The Kremlin ( Russian : Кремль) Russian word meaning castle or fort.This word is called today on the old center of Moscow buildings, which is surrounded by a huge wall length of Milan and a half and a height of 65 feet.The Kremlin includes several palaces that were once the property of the Tsar and his men before they turned into museums. The Moscow Kremlin is located on the Borovetsky hill on the left end of the Moskova River, where the Nigelinaya River flows into it. It is about 25 meters high.

The Russian Tsar Ivan III (1440-1505 and 1462-1505) ordered in the 15th century to summon architects from Russia and Italy to renovate the Kremlin. Combining the traditions of Russian architecture with Italian Renaissance architecture, the Cathedral Square was built. New buildings, churches and palaces began to appear in the Kremlin. After the October 1917 revolution, the authorities turned the Kremlin into a seat of supreme governing bodies .

The Moscow Kremlin is located on the Borovetsky hill, on the left bank of the Moskova River, where the Nigelinaya River flows into it. The height of the hill is about 25 meters. The land on which the Kremlin is currently located in the distant past was dense pine forests. Borovetsky's name derives from the Russian word "Bor", which means pine forest.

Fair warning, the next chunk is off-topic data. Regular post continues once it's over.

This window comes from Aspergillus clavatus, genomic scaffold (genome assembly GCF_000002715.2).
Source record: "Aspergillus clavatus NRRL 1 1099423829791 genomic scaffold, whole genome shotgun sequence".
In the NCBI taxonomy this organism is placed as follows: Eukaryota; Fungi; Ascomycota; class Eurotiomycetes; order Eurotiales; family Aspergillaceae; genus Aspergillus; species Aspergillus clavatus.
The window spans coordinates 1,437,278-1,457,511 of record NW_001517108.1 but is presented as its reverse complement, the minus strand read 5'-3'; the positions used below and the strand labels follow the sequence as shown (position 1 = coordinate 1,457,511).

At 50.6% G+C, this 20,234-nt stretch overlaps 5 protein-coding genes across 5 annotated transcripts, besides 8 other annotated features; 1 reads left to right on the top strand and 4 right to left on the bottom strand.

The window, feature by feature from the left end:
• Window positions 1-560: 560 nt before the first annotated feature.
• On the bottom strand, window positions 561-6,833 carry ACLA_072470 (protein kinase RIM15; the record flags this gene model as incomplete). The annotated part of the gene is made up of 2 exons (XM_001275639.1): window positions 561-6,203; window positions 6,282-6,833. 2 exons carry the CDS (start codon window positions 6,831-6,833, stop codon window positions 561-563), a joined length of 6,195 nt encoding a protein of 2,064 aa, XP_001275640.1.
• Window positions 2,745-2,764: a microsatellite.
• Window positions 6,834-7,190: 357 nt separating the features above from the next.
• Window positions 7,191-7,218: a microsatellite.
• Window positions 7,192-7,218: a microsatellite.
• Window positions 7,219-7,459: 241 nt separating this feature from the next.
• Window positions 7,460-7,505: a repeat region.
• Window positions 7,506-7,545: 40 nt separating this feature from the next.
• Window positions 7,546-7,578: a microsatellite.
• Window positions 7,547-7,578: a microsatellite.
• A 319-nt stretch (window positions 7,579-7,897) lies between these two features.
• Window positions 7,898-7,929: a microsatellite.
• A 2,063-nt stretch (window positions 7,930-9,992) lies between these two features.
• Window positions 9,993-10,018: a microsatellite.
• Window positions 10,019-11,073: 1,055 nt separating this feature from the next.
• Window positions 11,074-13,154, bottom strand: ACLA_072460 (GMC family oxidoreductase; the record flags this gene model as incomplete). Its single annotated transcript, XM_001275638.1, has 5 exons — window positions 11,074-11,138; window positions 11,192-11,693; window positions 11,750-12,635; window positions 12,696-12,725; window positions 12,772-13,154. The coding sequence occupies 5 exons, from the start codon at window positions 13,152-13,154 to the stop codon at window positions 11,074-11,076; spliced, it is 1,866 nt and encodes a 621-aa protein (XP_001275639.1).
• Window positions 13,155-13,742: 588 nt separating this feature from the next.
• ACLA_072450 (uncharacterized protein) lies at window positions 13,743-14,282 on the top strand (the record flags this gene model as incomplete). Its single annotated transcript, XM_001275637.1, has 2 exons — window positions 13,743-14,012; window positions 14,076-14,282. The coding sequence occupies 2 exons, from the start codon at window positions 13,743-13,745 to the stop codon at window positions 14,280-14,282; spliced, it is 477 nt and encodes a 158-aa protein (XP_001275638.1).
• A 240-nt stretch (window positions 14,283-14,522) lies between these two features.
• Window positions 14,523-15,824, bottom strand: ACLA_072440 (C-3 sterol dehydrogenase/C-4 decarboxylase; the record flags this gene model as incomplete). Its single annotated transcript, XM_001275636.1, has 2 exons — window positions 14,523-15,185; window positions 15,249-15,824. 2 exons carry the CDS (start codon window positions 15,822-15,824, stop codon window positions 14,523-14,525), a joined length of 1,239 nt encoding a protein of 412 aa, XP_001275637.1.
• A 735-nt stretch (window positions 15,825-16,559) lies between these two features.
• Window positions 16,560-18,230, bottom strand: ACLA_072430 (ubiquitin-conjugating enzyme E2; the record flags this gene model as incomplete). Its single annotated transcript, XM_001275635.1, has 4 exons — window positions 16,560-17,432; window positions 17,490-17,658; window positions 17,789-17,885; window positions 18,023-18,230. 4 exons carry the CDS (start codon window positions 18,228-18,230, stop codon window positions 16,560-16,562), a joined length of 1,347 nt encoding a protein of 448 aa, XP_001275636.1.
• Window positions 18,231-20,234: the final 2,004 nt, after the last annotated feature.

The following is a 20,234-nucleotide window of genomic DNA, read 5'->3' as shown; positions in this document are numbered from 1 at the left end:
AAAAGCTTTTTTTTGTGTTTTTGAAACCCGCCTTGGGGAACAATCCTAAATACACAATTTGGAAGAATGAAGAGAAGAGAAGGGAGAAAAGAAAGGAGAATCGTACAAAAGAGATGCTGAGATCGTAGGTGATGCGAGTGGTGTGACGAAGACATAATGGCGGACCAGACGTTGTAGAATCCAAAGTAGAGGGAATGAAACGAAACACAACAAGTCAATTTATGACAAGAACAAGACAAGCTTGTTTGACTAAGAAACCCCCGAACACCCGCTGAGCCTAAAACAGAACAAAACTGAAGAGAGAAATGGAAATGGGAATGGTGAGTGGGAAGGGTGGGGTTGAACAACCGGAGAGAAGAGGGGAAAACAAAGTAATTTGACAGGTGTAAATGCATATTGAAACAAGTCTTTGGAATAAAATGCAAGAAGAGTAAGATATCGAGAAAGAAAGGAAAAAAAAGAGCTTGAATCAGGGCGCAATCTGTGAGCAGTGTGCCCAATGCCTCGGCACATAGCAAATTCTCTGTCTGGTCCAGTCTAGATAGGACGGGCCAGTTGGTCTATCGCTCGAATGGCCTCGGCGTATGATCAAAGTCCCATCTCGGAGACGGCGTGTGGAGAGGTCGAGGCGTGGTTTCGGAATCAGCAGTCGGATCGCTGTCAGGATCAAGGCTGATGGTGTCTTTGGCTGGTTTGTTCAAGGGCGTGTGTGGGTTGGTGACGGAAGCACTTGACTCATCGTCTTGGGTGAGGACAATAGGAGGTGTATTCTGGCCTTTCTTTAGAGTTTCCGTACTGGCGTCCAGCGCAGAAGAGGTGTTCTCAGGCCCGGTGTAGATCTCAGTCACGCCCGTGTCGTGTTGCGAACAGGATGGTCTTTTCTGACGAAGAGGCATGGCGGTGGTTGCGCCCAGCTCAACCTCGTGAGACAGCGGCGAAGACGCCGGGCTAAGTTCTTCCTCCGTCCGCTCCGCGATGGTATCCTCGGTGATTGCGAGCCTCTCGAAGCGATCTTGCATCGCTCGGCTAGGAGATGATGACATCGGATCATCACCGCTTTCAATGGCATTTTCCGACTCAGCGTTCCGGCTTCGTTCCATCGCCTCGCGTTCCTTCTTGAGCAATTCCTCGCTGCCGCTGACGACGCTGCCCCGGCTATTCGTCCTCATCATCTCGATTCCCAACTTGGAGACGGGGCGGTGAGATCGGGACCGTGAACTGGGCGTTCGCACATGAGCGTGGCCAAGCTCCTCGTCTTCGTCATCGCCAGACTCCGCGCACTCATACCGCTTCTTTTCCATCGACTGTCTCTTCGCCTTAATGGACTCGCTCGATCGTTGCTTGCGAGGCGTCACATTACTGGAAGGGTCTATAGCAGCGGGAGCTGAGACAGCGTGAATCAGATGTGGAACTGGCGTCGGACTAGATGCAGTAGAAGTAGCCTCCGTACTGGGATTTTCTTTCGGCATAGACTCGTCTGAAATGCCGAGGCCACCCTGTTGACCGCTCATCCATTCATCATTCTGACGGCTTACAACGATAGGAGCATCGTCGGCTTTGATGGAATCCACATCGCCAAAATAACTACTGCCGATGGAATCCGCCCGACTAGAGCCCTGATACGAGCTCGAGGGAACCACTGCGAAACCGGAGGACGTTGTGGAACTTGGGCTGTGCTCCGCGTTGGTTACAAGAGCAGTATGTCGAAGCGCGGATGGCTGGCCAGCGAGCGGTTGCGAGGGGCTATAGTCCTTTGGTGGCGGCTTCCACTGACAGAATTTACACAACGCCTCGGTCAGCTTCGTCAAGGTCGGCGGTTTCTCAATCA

Archaeologists say that the first human landed on the hill "Borovetsky" in the late second millennium BC. The first Slavic settlement was established here, mainly for the city of Moscow, in the first half of the 12th century.

The fortress of Moscow was founded by Prince Yuri Dolgoruky in 1156 . Moscow's Kremlin, under Prince Ivan Kalita, was transformed from an ordinary castle into a residence for the great princes and bishop. The people of Moscow are building in their land facilities not only of wood, but of white stones. Uspensky Cathedral was established at the highest site of Tell Borovetsky in 1326-1327 as the main church of the Principality and other cathedrals and churches, including Arkhangelsky Cathedral (Archangel Michael) where Prince Ivan Kalita and his grandsons were buried. These cathedrals, built of white stones, have been identified in the center of the Kremlin.

Under Ivan Kaleta, Moscow grew at high rates. Its headquarters on Borovetsky Hill appears not as an isolated city but as a major fortified section of the city. His current name, the Kremlin, was first mentioned in the 1331 history blogs.